Can the Atlantic City Sports Commission Save the City?

By Parrish Walton, January 27, 2015

Atlantic City needs a boost, and that boost better be big. After a rough 18-months that saw casinos seemingly closing left and right—including Revel, a $2 billion property that lasted 10 months—city officials were looking to find a way to bring some cachet back to Atlantic City. With the help of Meet AC, officials created the Atlantic City Sports Commission with hopes of turning “America’s Favorite Playground” fun again.

Meet AC’s President and Chief Executive Jim Wood (full disclosure: Jim Wood’s son works for Collinson Media & Events, though I’m pretty sure he has no clue this was being written) didn’t mince words when he spoke at a press conference outlining the goals and purpose of the new sports commission: “Sports is big business. Even during the Great Recession, sports became an even bigger business as the sector continued to grow. With the formation of the Atlantic City Sports Commission, we are positioning Atlantic City to attract even more sporting events to our city year-round.”

The creation of the sports commission doesn’t mean Atlantic City was previously out of the sports travel business. It has a long history of hosting big time events, particularly in boxing and mixed martial arts. The city will target youth sporting events as well, such as the 18th annual Star Struck Invitational held last week, which brought 25,000 gymnastics and cheerleading fans to downtown Atlantic City.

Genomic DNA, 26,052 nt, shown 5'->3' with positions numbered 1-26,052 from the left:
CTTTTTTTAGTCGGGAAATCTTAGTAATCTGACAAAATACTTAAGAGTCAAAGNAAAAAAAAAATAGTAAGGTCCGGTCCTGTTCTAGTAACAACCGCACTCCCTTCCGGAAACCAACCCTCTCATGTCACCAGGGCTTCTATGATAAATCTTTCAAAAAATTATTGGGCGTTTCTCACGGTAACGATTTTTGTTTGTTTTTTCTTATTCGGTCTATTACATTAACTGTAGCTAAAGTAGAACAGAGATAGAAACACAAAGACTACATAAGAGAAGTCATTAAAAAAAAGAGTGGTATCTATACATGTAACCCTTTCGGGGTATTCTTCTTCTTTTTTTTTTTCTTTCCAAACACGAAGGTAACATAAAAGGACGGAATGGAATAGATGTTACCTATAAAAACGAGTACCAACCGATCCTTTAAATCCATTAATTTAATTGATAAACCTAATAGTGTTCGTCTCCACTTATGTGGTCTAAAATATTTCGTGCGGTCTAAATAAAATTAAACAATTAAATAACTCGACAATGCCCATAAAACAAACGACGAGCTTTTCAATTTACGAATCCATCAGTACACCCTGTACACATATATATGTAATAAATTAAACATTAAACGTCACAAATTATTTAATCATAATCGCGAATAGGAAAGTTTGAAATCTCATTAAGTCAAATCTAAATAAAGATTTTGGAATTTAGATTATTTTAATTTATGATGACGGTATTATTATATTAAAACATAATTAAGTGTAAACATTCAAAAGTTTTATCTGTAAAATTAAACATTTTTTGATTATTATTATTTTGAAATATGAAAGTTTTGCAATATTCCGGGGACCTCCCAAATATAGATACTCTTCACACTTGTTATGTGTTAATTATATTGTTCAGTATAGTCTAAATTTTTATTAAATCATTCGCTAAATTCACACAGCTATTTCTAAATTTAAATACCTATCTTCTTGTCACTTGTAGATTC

Wood said that event would contribute close to $7 million in economic impact, including 4,000 hotel room nights.

While not every sporting event will be that big, the hope is more will be in that range, helping solidify Atlantic City as the premier destination in the Northeast. With hotel room rates spiking as we enter the post-recession uptick, many cities are seeing sporting events—particularly at the youth level—get some pushback on rebates and rates.

While many cities can afford to do that with corporate clients coming back, Atlantic City could use the casino blight as a selling point as a city that still wants sporting events above some other markets. What their sell will be isn’t something known at this time, but city Mayor Don Guardian understands the need to get more sports to Atlantic City.

“I think this a great strategy for Atlantic City, because whenever you talk about sports, it’s something that everyone can relate to,” he said. “Bringing big sporting events and sports-related conventions in is not an entirely new thing for Atlantic City. But I think a unified, concentrated approach is going to mean a lot for the city.”

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